7 in 10 people are suffering from sleep deprivation
While sleeping requirements may vary between individuals, experts suggest that the average adult needs a minimum of 7 hours sleep every night and, according to the Great British Sleep Report, only 3 in 10 of us are managing to get the 7 hours a night needed to maintain a healthy, functioning brain and body:
7% of us get less than 5 hours sleep
33% of us get 5-6 hours sleep
30% of us get 6-7 hours sleep
If you tend to think of sleep as a state of brain and body shut down, think again. Sleep is the natural process in which our brain actively eliminates toxins, repairs tissue, grows muscle and synthesizes hormones. It is a process of restoration and rejuvenation necessary for our health and well-being.
Though there remains some mystery around the mechanics of why and how we sleep, we now have a firm understanding that neglecting sleep can have significant consequences on both brain and body. These include an increased risk of stress, anxiety and depression as well as a cognitive impairment of attention, concentration and problem-solving skills. Studies have also linked sleep deprivation to an increased risk of Alzheimer's disease in later life.
So, it's time to make a very important decision on where sleep sits on your priority list. You will thank us for it, we promise...
Five Tips for Sound Sleep
In 2017 The Nobel Prize for medicine was awarded to a team of American sleep researchers, thanks to their unlocking of the master genes that control our internal body clocks – scientifically know as the 'Circadian Rhythm'. The scientists revealed that the genes stimulate activity in the suprachiasmatic nucleus (SCN) part of the brain, which connects to our eyes and the pineal gland. In a perfect world, this floods the brain with melatonin to elicit deep and restful sleep – switching on at night and off during the day. In our version of reality, modern life and technology are often at odds with nature, hijacking DNA and triggering genes to express themselves in potentially negative ways – including unhealthy sleep patterns. Here are five simple ways to synch-in with your body clock, to help you drift off quickly, improve sleep quality and wake-up feeling fully-charged to win the day.
1: BEDROOM YOGA
Many studies have reported that regular Yoga can reduce the time it takes to fall asleep, decrease sleep disturbances and increase its quality. One key reason for Yoga's long-term sleep-inducing effects is the toning of the vagus nerve, which helps to calm the subconscious nervous system, reduces stress levels and promotes feelings of wellbeing. One particularly effective Yoga pose to aid sleep, is the Plow Pose (Halasana) – give it a go!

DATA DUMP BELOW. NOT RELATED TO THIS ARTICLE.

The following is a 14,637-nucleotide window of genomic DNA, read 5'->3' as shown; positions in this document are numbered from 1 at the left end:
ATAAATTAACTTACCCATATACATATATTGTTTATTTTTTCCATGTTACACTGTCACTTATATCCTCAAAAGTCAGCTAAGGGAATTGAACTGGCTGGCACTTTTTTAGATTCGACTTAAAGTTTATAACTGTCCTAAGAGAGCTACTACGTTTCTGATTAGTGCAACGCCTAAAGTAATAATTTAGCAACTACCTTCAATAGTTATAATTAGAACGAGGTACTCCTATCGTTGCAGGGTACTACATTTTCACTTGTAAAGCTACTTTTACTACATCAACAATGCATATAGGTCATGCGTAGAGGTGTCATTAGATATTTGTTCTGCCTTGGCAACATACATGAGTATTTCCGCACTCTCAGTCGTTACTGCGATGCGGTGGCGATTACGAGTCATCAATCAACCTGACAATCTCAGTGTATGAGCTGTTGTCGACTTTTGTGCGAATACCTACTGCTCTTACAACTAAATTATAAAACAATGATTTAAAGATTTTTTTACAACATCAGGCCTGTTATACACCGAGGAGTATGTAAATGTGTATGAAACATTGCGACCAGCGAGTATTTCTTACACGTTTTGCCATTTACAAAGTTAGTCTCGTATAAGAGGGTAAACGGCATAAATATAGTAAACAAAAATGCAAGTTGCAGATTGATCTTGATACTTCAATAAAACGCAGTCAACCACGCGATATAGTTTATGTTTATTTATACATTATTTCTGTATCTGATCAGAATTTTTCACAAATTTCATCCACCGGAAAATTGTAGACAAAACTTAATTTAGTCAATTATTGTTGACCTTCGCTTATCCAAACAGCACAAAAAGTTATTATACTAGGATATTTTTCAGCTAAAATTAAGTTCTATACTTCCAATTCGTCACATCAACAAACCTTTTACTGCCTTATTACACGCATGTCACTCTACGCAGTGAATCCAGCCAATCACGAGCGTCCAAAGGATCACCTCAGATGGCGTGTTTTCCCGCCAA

Relaxation techniques such as yoga, journaling and meditation will also help you
get optimal benefits from our sleep & relaxation supplement - Neubria Drift.
2: TAKE DARKNESS SERIOUSLY
Anyone who has ventured abroad and slept in a bedroom with traditionally shuttered windows, can testify to the surreal feeling of darkness and the exquisite sleep that tends to follow. While 'getting away from it all' may have something to do with it, invariably, so does the darkness. We now know that the suprachiasmatic nucleus part of the brain plays a key role in regulating our internal body clocks – a process strongly influenced by changes in the light that reaches your retina and in-turn stimulates the pineal gland to secrete sleep-critical melatonin. Modern life, inclusive of lighting and technology, is at war with nature, confusing our internal body clocks and leaving us wide awake when we should be drifting to sleep. Science links a lack of bedroom darkness with many acute and chronic health problems – so it's something to take seriously. Indeed, in March 2018 the American Journal of Epidemiology reported that if your bedroom has more than five 'lux' of light, it increases your risk of depression (one lux is equivalent to the amount of light that a candle shines from one meter away).
Implement the tips below to align with nature:
- Try and get outside in the morning light to re-programme your body clock
- Start dimming internal lights in the evening
- Avoid technology/use night modes